What and where are these resources?  Well....  If your question is VB language related, you usually don't need to look any further than your VB help file.  For other types of questions, the Microsoft web site is a good place to start.  There you will find the Microsoft Developers Network (MSDN) (especially the Win32 Platform SDK API section) as well as the Knowledge Base (KB).  These both contain vast searchable databases that are growing daily with new topics relating to Windows programming.  The trick here is refining your searching technique so that your queries will return topics that can best answer your question.  I tend to use specific keywords.  For example, if I were going to search for an API replacement for the VB PrintForm method, I would supply the following keywords in a search of the KB: "visual basic PrintForm API"  This should return several hits that answer the question quite well.  If your query doesn't turn up what you are looking for, refine it and try again.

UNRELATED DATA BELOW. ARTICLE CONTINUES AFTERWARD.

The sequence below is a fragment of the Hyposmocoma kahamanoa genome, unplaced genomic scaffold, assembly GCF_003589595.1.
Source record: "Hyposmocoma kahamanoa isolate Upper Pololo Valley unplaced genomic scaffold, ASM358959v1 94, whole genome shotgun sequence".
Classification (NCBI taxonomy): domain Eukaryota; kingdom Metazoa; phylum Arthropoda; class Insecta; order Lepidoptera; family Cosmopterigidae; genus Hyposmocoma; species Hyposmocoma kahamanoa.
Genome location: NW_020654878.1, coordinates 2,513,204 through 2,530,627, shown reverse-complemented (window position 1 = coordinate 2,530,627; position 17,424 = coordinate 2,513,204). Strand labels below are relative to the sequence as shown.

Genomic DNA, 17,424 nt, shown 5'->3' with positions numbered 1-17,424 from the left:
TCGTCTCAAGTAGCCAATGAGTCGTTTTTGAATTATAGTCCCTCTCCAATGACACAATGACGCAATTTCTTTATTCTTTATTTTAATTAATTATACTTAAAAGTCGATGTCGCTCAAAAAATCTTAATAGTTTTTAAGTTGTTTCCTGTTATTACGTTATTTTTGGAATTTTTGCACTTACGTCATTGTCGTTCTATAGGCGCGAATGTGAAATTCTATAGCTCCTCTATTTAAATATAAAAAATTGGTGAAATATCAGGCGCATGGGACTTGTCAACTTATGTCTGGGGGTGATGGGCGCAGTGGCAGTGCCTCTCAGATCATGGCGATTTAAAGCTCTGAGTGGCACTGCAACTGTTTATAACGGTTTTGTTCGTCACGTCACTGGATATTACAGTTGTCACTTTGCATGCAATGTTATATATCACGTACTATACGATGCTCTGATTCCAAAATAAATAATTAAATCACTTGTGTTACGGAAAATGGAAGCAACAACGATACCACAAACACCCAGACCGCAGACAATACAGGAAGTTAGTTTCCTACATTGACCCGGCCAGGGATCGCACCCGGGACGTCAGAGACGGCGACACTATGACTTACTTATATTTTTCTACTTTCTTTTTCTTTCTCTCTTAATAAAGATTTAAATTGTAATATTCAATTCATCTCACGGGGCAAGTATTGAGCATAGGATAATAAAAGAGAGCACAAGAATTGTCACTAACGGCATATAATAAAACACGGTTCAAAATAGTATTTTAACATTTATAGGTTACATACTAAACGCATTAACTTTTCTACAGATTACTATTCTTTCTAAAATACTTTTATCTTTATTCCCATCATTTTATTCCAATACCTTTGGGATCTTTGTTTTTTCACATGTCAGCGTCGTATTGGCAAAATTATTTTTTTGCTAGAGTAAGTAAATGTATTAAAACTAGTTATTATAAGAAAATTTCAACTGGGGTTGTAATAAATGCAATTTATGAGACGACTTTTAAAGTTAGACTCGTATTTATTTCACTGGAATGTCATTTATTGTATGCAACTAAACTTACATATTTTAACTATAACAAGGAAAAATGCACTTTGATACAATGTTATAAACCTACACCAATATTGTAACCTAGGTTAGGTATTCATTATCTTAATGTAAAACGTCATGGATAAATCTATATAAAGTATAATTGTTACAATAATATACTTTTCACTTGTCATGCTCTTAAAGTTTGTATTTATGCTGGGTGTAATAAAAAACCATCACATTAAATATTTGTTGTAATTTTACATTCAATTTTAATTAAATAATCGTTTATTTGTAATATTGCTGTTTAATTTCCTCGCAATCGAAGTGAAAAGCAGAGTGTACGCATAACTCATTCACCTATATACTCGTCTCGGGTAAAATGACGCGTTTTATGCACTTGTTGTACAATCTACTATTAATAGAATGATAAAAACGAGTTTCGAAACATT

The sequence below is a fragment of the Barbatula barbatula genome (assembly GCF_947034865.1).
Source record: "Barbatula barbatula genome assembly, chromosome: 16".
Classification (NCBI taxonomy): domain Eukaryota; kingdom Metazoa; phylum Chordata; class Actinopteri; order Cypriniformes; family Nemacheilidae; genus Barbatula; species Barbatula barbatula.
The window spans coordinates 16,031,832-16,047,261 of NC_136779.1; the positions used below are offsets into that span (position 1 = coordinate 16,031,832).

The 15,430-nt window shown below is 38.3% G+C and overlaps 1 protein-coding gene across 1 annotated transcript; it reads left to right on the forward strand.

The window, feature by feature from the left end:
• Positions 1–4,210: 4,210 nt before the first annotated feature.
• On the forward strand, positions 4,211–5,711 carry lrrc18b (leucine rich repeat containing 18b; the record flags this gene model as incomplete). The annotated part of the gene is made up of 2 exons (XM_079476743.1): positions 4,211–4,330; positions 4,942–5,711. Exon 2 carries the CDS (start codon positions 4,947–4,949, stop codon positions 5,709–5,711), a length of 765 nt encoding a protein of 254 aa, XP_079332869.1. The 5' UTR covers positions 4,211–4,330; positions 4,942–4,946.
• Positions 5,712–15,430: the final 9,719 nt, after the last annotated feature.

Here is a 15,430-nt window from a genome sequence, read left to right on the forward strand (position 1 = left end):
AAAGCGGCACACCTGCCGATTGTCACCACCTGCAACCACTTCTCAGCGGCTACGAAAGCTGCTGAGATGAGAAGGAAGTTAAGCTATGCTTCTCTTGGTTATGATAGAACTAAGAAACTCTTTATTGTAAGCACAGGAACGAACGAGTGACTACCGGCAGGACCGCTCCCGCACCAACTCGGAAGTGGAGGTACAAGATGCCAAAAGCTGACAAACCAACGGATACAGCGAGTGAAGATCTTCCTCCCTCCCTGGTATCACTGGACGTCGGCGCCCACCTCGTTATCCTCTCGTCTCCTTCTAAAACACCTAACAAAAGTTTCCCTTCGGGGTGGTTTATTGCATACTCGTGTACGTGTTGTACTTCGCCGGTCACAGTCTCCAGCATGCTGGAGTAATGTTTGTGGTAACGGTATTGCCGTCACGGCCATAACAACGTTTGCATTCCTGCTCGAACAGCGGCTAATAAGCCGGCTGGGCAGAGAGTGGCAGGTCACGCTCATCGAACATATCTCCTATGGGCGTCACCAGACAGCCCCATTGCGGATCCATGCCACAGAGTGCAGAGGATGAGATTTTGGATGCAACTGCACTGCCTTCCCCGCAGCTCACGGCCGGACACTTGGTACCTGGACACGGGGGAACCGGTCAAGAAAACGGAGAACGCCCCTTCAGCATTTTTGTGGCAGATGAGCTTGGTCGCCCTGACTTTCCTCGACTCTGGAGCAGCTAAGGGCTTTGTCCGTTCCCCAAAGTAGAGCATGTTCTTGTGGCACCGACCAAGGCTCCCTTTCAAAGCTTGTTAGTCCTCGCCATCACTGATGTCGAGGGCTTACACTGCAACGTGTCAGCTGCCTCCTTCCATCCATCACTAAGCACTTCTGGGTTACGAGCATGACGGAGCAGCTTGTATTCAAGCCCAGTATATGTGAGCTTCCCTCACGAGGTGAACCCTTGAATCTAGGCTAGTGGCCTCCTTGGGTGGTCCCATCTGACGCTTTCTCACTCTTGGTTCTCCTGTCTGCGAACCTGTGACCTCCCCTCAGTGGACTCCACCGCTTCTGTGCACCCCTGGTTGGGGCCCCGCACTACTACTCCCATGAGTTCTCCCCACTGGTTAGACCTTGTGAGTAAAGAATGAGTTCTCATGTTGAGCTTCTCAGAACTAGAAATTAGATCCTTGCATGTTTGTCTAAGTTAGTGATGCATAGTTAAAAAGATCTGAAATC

What to do if you don't find what you are looking for at the MS site?  This depends on the subject matter of your question.  There are hundreds of sites with millions of lines of sample code related to VB programming.  Of the hundreds, there are probably 20 or so top sites that contain a large amount of well written, categorized samples and explanations of just about any question you could want to ask.  Your task as a VB professional is to accumulate a personal database (i.e. your favorites list in your browser) of the sites that you find most useful.  You can find these sites by examining links from on other sites or links found in listserv or newsgroup postings.  You should categorize the sites by their content to make finding what you are looking for that much easier.